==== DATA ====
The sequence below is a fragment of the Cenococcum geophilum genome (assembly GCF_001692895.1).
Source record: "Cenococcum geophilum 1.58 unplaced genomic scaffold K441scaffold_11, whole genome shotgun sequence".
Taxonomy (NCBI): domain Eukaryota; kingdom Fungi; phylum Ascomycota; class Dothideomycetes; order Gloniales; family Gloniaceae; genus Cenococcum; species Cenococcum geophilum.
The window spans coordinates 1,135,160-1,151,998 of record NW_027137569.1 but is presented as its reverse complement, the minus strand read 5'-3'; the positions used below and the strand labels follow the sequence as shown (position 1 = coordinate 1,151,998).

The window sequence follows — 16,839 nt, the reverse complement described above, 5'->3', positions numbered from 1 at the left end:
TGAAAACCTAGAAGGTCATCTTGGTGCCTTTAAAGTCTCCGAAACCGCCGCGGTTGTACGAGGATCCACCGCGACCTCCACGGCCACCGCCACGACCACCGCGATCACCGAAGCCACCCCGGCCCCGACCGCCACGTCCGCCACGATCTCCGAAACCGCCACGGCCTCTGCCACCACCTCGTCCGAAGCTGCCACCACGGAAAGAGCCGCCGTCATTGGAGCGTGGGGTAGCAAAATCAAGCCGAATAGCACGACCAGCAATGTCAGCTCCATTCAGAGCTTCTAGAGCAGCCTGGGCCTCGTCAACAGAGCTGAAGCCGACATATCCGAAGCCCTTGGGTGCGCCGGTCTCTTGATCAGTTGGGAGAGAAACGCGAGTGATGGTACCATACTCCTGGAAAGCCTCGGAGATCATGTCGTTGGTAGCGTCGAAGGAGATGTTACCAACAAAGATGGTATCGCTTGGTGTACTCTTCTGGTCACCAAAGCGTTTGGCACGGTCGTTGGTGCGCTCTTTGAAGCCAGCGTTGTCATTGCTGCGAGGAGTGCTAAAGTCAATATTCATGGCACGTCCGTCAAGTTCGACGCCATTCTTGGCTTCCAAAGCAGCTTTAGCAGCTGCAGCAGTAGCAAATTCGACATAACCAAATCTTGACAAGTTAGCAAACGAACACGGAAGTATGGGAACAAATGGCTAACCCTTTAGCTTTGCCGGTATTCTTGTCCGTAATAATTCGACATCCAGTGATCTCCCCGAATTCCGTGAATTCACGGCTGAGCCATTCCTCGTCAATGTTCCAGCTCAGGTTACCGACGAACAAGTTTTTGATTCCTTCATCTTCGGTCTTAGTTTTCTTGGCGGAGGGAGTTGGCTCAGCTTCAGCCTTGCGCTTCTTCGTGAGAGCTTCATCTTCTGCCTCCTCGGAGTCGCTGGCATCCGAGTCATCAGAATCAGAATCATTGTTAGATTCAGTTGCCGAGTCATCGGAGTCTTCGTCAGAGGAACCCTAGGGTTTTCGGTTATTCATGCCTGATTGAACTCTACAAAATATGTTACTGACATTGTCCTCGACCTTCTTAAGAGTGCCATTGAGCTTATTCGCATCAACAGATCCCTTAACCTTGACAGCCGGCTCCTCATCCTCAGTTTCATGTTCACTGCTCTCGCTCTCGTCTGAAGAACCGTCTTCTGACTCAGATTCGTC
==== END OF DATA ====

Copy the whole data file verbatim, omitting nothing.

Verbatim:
The sequence below is a fragment of the Cenococcum geophilum genome (assembly GCF_001692895.1).
Source record: "Cenococcum geophilum 1.58 unplaced genomic scaffold K441scaffold_11, whole genome shotgun sequence".
Taxonomy (NCBI): domain Eukaryota; kingdom Fungi; phylum Ascomycota; class Dothideomycetes; order Gloniales; family Gloniaceae; genus Cenococcum; species Cenococcum geophilum.
The window spans coordinates 1,135,160-1,151,998 of record NW_027137569.1 but is presented as its reverse complement, the minus strand read 5'-3'; the positions used below and the strand labels follow the sequence as shown (position 1 = coordinate 1,151,998).

The window sequence follows — 16,839 nt, the reverse complement described above, 5'->3', positions numbered from 1 at the left end:
TGAAAACCTAGAAGGTCATCTTGGTGCCTTTAAAGTCTCCGAAACCGCCGCGGTTGTACGAGGATCCACCGCGACCTCCACGGCCACCGCCACGACCACCGCGATCACCGAAGCCACCCCGGCCCCGACCGCCACGTCCGCCACGATCTCCGAAACCGCCACGGCCTCTGCCACCACCTCGTCCGAAGCTGCCACCACGGAAAGAGCCGCCGTCATTGGAGCGTGGGGTAGCAAAATCAAGCCGAATAGCACGACCAGCAATGTCAGCTCCATTCAGAGCTTCTAGAGCAGCCTGGGCCTCGTCAACAGAGCTGAAGCCGACATATCCGAAGCCCTTGGGTGCGCCGGTCTCTTGATCAGTTGGGAGAGAAACGCGAGTGATGGTACCATACTCCTGGAAAGCCTCGGAGATCATGTCGTTGGTAGCGTCGAAGGAGATGTTACCAACAAAGATGGTATCGCTTGGTGTACTCTTCTGGTCACCAAAGCGTTTGGCACGGTCGTTGGTGCGCTCTTTGAAGCCAGCGTTGTCATTGCTGCGAGGAGTGCTAAAGTCAATATTCATGGCACGTCCGTCAAGTTCGACGCCATTCTTGGCTTCCAAAGCAGCTTTAGCAGCTGCAGCAGTAGCAAATTCGACATAACCAAATCTTGACAAGTTAGCAAACGAACACGGAAGTATGGGAACAAATGGCTAACCCTTTAGCTTTGCCGGTATTCTTGTCCGTAATAATTCGACATCCAGTGATCTCCCCGAATTCCGTGAATTCACGGCTGAGCCATTCCTCGTCAATGTTCCAGCTCAGGTTACCGACGAACAAGTTTTTGATTCCTTCATCTTCGGTCTTAGTTTTCTTGGCGGAGGGAGTTGGCTCAGCTTCAGCCTTGCGCTTCTTCGTGAGAGCTTCATCTTCTGCCTCCTCGGAGTCGCTGGCATCCGAGTCATCAGAATCAGAATCATTGTTAGATTCAGTTGCCGAGTCATCGGAGTCTTCGTCAGAGGAACCCTAGGGTTTTCGGTTATTCATGCCTGATTGAACTCTACAAAATATGTTACTGACATTGTCCTCGACCTTCTTAAGAGTGCCATTGAGCTTATTCGCATCAACAGATCCCTTAACCTTGACAGCCGGCTCCTCATCCTCAGTTTCATGTTCACTGCTCTCGCTCTCGTCTGAAGAACCGTCTTCTGACTCAGATTCGTC